Whatever might be happening in your life, Jesus promises you peace through a growing faith in him and his love for you. Is there someone in your life who needs a greater sense of peace? Is Jesus sending you to that person to give them his message of peace through faith in him? Jesus has given us the message of peace for people who are trapped in conflict, whether within themselves or in their relationships with others, and sends us out like workers in the harvest to bring this good news to others.

With whom can you share the good news of God’s peace in Jesus this week?

More to think about:

  • Imagine you were one of the 72 disciples that Jesus sent out with his message of peace. What do you think your reaction might have been? Do you think you would have been able to do what Jesus sent you to do? Why or why not?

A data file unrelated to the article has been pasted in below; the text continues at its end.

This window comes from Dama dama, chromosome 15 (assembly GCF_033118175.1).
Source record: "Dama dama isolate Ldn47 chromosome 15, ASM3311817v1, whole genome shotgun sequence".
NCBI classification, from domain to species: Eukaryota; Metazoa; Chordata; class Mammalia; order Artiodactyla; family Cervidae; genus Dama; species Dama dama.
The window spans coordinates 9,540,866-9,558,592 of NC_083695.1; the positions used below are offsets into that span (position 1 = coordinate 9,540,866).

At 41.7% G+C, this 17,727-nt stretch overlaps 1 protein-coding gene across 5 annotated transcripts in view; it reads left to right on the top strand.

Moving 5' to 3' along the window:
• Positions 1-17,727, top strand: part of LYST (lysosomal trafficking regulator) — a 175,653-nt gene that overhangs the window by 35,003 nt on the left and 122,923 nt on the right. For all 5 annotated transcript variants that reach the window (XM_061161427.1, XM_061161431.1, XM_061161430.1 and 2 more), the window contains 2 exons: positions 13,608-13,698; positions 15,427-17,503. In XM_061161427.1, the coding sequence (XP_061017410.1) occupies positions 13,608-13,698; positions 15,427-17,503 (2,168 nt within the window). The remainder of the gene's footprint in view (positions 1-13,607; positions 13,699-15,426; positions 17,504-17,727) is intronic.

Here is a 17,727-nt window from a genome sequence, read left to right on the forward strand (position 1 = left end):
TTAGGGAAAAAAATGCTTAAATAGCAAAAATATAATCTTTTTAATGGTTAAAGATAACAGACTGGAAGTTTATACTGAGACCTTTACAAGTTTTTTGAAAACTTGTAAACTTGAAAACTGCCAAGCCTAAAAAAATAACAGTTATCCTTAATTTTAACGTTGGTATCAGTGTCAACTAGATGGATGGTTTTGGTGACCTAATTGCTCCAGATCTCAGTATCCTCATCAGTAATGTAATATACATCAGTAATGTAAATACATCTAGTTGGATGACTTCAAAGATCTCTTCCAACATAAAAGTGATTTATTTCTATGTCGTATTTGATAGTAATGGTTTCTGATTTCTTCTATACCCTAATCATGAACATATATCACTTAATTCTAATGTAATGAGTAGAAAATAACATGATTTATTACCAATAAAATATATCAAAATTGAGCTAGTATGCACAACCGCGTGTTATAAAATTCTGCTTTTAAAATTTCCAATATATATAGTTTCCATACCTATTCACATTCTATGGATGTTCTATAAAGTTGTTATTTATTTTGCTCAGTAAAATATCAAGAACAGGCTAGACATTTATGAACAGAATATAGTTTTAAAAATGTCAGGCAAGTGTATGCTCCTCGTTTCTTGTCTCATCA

• What do you think God’s peace is like? Can you describe it?
  • Are there things in your life at the moment that are causing you worry, stress or anxiety? How might you be able to find a greater sense of God’s peace in your own life?
  • How might growing in God’s peace in Jesus help to equip you to share God’s peace with others?
  • Do you have a story to tell of how you encountered God’s peace in your own life?
  • Is there someone you know who needs a greater sense of God’s peace in their own lives? How might you be able to share God’s peace with them this week?

Christ’s Ambassadors (2 Corinthians 5:16-21)

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Being an ambassador is an important job.